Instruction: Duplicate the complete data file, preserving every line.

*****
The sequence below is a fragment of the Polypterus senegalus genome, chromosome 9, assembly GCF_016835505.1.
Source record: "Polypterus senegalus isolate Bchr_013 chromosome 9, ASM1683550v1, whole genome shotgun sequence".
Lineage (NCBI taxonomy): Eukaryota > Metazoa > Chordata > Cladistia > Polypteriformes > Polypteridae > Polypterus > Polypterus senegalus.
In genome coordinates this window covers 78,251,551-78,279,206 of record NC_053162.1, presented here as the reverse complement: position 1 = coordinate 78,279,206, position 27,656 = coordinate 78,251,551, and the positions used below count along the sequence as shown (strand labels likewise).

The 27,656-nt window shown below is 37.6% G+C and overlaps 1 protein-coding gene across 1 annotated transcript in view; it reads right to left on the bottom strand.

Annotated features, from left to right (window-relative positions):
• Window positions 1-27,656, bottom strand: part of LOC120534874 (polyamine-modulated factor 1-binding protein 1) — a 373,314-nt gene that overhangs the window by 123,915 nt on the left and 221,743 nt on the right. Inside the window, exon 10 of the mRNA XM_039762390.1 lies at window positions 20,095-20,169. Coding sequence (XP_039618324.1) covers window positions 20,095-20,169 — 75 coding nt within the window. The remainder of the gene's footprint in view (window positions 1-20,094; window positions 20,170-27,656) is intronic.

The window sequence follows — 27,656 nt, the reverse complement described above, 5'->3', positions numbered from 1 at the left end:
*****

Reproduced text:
The sequence below is a fragment of the Polypterus senegalus genome, chromosome 9, assembly GCF_016835505.1.
Source record: "Polypterus senegalus isolate Bchr_013 chromosome 9, ASM1683550v1, whole genome shotgun sequence".
Lineage (NCBI taxonomy): Eukaryota > Metazoa > Chordata > Cladistia > Polypteriformes > Polypteridae > Polypterus > Polypterus senegalus.
In genome coordinates this window covers 78,251,551-78,279,206 of record NC_053162.1, presented here as the reverse complement: position 1 = coordinate 78,279,206, position 27,656 = coordinate 78,251,551, and the positions used below count along the sequence as shown (strand labels likewise).

The 27,656-nt window shown below is 37.6% G+C and overlaps 1 protein-coding gene across 1 annotated transcript in view; it reads right to left on the bottom strand.

Annotated features, from left to right (window-relative positions):
• Window positions 1-27,656, bottom strand: part of LOC120534874 (polyamine-modulated factor 1-binding protein 1) — a 373,314-nt gene that overhangs the window by 123,915 nt on the left and 221,743 nt on the right. Inside the window, exon 10 of the mRNA XM_039762390.1 lies at window positions 20,095-20,169. Coding sequence (XP_039618324.1) covers window positions 20,095-20,169 — 75 coding nt within the window. The remainder of the gene's footprint in view (window positions 1-20,094; window positions 20,170-27,656) is intronic.

The window sequence follows — 27,656 nt, the reverse complement described above, 5'->3', positions numbered from 1 at the left end: